“It’s a shame you didn’t keep it,” Jenn says.
“Couldn’t afford to,” he says. “Everything always needed replacing. I spent so much money getting new parts. After that I had a Suzuki something-or-other for a while. That was the low point of my motorcycling career.”
“How so?” I ask. “Did it fall apart on you?”
“No, it’s just… there was nothing to it, you know?” he says with disgust. “It just went, but it had no life. No joy. No point. I couldn’t stand it.”
Quietly, in my head, I abandon the GSX1250FA as a potential future steed. It’s never appealed to me too much, anyway. But its getting that sour look from my father-in-law almost certainly writes of Suzuki in my wife’s mind. And unless you’re crazy for it, why even consider a bike that won’t make you look sexy in your wife’s eyes?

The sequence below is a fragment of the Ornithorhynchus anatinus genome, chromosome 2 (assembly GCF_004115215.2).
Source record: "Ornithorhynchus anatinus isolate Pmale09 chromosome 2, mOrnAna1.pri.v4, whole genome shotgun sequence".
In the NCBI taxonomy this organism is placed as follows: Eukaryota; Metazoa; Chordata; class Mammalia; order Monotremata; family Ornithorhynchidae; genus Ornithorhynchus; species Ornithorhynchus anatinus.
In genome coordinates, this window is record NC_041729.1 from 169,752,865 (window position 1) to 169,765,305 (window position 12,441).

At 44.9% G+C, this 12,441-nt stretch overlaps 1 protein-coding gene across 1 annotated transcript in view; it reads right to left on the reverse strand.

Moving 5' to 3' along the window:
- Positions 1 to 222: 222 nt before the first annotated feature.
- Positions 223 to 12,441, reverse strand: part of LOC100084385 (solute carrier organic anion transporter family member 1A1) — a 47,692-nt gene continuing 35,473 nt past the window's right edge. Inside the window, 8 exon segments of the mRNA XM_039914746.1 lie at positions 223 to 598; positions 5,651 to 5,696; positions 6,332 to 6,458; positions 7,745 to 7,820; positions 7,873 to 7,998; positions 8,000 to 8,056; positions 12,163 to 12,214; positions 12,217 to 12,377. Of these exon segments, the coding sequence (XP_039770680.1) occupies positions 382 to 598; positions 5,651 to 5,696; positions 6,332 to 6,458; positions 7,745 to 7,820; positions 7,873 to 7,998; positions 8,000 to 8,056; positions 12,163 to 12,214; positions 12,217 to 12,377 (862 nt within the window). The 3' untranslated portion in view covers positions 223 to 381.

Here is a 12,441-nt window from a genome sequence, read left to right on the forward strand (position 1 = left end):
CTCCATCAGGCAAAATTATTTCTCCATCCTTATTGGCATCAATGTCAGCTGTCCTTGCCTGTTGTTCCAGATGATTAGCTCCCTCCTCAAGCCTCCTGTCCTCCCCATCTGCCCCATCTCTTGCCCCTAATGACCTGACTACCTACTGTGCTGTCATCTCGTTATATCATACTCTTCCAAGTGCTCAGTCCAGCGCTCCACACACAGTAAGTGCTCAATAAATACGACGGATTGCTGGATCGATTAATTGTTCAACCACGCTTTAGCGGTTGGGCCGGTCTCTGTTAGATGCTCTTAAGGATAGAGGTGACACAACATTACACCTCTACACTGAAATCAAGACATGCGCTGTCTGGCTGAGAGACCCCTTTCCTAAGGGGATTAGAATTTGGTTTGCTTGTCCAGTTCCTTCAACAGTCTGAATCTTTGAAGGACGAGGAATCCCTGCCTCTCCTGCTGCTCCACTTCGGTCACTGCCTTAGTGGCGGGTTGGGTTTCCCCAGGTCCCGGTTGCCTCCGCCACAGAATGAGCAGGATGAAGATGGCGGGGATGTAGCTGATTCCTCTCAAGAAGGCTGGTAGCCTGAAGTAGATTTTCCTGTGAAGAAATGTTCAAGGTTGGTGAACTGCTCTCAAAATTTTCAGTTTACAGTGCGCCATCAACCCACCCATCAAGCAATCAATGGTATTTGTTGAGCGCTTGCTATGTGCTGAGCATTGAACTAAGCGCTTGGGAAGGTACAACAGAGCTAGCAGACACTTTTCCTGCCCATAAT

“Well, that was the era of the UJM,” I say. “Was your Honda any better?”
“It was,” Paul says. “It was a good machine. Never gave up on me, ’til I rode it into a river. I’d like to do it up. It’s in the back of that garage. I won’t give it up. That’s one of the things I’d really like to do: like to fix it up and get back on it before I get on too much in years.”
“Chris would be happy to help,” Jenn volunteers.
“I would,” I say. “I’d love to. It’s a pretty popular bike with restorers, so I’m certain it wouldn’t be too hard to get parts.”
“Yes, I’d like that,” my father-in-law says. “Maybe. Not right at the moment –– I’ve got a lot on these days, you know –– but, yes, maybe…”